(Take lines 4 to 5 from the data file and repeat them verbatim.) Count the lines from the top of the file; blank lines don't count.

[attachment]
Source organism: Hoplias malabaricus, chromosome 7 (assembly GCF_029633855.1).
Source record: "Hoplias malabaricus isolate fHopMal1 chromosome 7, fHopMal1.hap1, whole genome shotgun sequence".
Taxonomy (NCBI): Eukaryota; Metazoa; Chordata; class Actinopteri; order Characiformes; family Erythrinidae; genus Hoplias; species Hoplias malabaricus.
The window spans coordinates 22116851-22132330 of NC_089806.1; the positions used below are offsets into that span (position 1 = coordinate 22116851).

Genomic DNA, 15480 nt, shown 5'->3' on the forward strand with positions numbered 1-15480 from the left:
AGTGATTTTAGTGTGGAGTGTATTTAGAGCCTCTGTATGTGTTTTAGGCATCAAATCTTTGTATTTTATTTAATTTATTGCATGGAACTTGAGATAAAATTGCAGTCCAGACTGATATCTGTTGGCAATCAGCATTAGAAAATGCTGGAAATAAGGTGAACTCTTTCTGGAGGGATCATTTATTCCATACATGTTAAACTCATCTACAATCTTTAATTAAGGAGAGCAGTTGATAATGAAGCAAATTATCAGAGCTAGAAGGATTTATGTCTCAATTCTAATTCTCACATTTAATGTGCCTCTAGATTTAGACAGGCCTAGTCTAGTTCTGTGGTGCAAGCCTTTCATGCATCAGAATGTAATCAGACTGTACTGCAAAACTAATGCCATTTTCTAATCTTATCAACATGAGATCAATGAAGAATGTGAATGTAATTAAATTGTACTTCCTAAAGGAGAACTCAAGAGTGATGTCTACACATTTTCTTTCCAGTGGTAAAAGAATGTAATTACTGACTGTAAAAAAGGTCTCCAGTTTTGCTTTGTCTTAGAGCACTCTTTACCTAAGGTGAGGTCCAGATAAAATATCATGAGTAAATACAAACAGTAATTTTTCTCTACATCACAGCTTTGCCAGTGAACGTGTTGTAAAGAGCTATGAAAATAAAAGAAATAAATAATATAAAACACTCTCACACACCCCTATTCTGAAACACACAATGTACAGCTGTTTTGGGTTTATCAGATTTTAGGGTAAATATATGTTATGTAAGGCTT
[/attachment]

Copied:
The window spans coordinates 22116851-22132330 of NC_089806.1; the positions used below are offsets into that span (position 1 = coordinate 22116851).

Genomic DNA, 15480 nt, shown 5'->3' on the forward strand with positions numbered 1-15480 from the left: